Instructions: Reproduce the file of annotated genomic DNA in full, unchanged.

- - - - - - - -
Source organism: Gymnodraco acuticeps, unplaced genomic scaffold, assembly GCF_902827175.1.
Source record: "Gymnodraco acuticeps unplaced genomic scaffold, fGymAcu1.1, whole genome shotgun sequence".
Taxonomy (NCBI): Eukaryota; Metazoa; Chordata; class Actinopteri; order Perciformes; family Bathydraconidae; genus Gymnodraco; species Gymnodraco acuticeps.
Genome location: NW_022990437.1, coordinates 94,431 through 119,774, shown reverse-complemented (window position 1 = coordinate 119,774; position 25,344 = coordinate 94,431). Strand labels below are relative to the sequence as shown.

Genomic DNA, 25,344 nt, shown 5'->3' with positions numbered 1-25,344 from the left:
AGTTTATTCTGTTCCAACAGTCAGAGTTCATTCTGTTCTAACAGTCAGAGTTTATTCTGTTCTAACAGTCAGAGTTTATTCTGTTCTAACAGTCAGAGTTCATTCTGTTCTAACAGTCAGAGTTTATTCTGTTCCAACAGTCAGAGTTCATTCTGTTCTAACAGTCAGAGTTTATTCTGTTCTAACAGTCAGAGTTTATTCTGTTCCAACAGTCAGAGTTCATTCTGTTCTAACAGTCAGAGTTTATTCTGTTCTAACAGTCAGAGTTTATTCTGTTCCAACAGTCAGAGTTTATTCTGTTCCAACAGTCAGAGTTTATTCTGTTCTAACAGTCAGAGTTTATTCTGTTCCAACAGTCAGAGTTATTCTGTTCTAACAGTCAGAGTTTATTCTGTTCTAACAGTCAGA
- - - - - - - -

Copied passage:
Source organism: Gymnodraco acuticeps, unplaced genomic scaffold, assembly GCF_902827175.1.
Source record: "Gymnodraco acuticeps unplaced genomic scaffold, fGymAcu1.1, whole genome shotgun sequence".
Taxonomy (NCBI): Eukaryota; Metazoa; Chordata; class Actinopteri; order Perciformes; family Bathydraconidae; genus Gymnodraco; species Gymnodraco acuticeps.
Genome location: NW_022990437.1, coordinates 94,431 through 119,774, shown reverse-complemented (window position 1 = coordinate 119,774; position 25,344 = coordinate 94,431). Strand labels below are relative to the sequence as shown.

Genomic DNA, 25,344 nt, shown 5'->3' with positions numbered 1-25,344 from the left:
AGTTTATTCTGTTCCAACAGTCAGAGTTCATTCTGTTCTAACAGTCAGAGTTTATTCTGTTCTAACAGTCAGAGTTTATTCTGTTCTAACAGTCAGAGTTCATTCTGTTCTAACAGTCAGAGTTTATTCTGTTCCAACAGTCAGAGTTCATTCTGTTCTAACAGTCAGAGTTTATTCTGTTCTAACAGTCAGAGTTTATTCTGTTCCAACAGTCAGAGTTCATTCTGTTCTAACAGTCAGAGTTTATTCTGTTCTAACAGTCAGAGTTTATTCTGTTCCAACAGTCAGAGTTTATTCTGTTCCAACAGTCAGAGTTTATTCTGTTCTAACAGTCAGAGTTTATTCTGTTCCAACAGTCAGAGTTATTCTGTTCTAACAGTCAGAGTTTATTCTGTTCTAACAGTCAGA